Erik has experimented with the tool at his home in Golden, Colorado. He could find and grab a coffee cup placed on the center island in his kitchen; play soccer with his daughter Emma in their large downstairs playroom, kicking the ball back and forth over some 15 feet; play rock-paper-scissors; and compete in a game of tic-tac-toe by identifying x’s and o’s on paper mounted on an easel. Later, the two moved out to the snowy front yard to play hide-and-seek. Eventually Erik could detect Emma’s movement as well as locate a snowman. Outdoor environments remain particularly challenging, though.

“Outside, shadows create lines, which appear on the tongue as objects in space,” Erik says. “For sighted people, the eyes and the brain quickly make adjustments, but the BrainPort doesn’t always keep pace with the shadows, and one has to learn to interpret these situations and contexts.”

Paul Bach-y-Rita, the cocreator of the system Weihenmayer is testing, challenged conventional wisdom when he proposed that “we see with the brain, not with the eyes.” He insisted that the brain was flexible enough to learn to interpret data coming in on a different kind of channel. Bach-y-Rita died in 2006, but Wicab—the company he cofounded in Middleton, Wisconsin, in 1998—continues to work on devices based on the idea that one sense can substitute for another. By 2004, Wicab had gained support for its research from the National Eye Institute, one of the federal agencies of the National Institutes of Health.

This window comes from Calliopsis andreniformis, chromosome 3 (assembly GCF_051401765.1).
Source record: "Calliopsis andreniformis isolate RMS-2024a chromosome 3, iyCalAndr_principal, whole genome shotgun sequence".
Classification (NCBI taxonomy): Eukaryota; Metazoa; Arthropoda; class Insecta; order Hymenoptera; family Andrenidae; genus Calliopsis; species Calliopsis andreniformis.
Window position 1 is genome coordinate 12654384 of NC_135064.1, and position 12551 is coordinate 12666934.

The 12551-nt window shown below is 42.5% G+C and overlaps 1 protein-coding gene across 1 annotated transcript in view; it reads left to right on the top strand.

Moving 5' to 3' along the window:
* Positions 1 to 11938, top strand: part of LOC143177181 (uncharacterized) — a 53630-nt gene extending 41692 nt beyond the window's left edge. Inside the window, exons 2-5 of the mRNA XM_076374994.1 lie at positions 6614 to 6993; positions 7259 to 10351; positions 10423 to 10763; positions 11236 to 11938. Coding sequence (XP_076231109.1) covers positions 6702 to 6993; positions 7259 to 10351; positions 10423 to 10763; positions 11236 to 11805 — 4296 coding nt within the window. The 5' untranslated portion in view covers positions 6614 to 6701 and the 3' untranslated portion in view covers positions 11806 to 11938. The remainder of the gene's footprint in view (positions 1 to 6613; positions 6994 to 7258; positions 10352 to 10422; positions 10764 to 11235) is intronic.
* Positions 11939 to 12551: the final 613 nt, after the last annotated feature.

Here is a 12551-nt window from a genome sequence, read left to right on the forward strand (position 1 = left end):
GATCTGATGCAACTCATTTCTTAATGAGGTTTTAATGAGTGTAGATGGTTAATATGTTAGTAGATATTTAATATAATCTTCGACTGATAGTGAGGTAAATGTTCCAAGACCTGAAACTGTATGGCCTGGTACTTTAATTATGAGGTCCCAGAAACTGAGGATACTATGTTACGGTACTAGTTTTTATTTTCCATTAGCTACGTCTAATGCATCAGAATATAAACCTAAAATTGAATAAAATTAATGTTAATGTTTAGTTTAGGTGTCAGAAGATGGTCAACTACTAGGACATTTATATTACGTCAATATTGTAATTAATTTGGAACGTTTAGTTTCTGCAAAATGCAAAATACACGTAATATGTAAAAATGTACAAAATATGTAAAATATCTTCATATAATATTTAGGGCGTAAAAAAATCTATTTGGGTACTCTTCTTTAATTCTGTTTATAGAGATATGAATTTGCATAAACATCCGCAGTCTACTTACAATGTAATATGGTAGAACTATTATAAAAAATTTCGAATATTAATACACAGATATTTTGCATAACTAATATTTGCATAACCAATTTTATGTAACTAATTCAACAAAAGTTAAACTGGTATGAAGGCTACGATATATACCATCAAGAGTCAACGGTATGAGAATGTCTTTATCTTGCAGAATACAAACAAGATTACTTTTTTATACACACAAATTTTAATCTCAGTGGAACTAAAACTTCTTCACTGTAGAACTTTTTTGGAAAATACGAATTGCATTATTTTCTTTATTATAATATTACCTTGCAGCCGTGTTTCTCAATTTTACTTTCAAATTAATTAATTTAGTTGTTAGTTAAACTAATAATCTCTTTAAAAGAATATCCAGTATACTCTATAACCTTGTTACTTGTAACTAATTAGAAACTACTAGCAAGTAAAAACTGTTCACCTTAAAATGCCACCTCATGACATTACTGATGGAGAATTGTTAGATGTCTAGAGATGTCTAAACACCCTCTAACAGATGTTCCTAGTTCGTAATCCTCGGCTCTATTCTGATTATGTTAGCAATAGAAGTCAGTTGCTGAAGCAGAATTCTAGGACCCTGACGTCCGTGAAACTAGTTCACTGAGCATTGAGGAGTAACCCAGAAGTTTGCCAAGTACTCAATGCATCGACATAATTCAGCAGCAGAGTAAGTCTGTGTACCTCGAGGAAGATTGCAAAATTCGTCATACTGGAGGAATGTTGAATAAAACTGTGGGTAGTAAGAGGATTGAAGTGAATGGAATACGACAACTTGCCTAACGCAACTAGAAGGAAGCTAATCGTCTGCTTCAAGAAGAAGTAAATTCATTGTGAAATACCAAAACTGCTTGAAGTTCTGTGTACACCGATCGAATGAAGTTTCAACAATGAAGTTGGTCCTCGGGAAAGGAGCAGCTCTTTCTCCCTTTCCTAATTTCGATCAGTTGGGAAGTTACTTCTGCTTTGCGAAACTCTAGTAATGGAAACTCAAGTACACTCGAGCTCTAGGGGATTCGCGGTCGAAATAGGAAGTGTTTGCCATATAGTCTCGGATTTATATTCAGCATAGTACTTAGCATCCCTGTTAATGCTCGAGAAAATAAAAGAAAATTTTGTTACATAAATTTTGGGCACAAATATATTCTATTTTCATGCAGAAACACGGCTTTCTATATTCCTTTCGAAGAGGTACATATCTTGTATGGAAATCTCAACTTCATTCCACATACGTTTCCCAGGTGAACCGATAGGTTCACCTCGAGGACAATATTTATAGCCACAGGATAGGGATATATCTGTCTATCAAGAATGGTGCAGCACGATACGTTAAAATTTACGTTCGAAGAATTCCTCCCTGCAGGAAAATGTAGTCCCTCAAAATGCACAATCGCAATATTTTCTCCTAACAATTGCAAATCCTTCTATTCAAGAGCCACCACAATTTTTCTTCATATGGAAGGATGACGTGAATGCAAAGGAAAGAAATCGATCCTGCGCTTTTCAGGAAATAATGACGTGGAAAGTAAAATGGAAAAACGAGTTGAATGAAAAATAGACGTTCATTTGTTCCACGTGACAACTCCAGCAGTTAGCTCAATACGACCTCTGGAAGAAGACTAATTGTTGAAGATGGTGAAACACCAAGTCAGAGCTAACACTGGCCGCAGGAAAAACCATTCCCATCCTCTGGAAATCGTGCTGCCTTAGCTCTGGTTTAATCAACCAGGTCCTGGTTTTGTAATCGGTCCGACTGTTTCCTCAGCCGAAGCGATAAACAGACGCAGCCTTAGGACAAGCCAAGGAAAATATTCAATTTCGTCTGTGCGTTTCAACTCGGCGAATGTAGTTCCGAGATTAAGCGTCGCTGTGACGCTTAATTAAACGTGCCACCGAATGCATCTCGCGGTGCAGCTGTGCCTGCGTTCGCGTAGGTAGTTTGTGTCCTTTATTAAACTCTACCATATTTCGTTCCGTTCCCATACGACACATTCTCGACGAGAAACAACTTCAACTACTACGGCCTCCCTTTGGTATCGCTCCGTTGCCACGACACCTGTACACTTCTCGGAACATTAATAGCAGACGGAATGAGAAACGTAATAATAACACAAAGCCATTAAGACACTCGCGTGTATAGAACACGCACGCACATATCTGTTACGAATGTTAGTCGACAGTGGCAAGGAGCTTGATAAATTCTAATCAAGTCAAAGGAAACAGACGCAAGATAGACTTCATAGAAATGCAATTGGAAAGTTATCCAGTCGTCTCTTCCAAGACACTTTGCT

Wicab intends to create a BrainPort vision device for consumers, and over time the company has made it much less cumbersome. The prototype Erik first worked with in 2003 was bulky, comprising a webcam with a fixed field of view and a shoe box full of hardware that drove a basic 144-electrode array, all connected and run through a laptop computer. The current BrainPort prototype includes hardware contained in a belt-mounted 6-by-6-by-4-inch box, three sensitive cameras with a 90-degree field of view, and user-operated zoom and contrast control.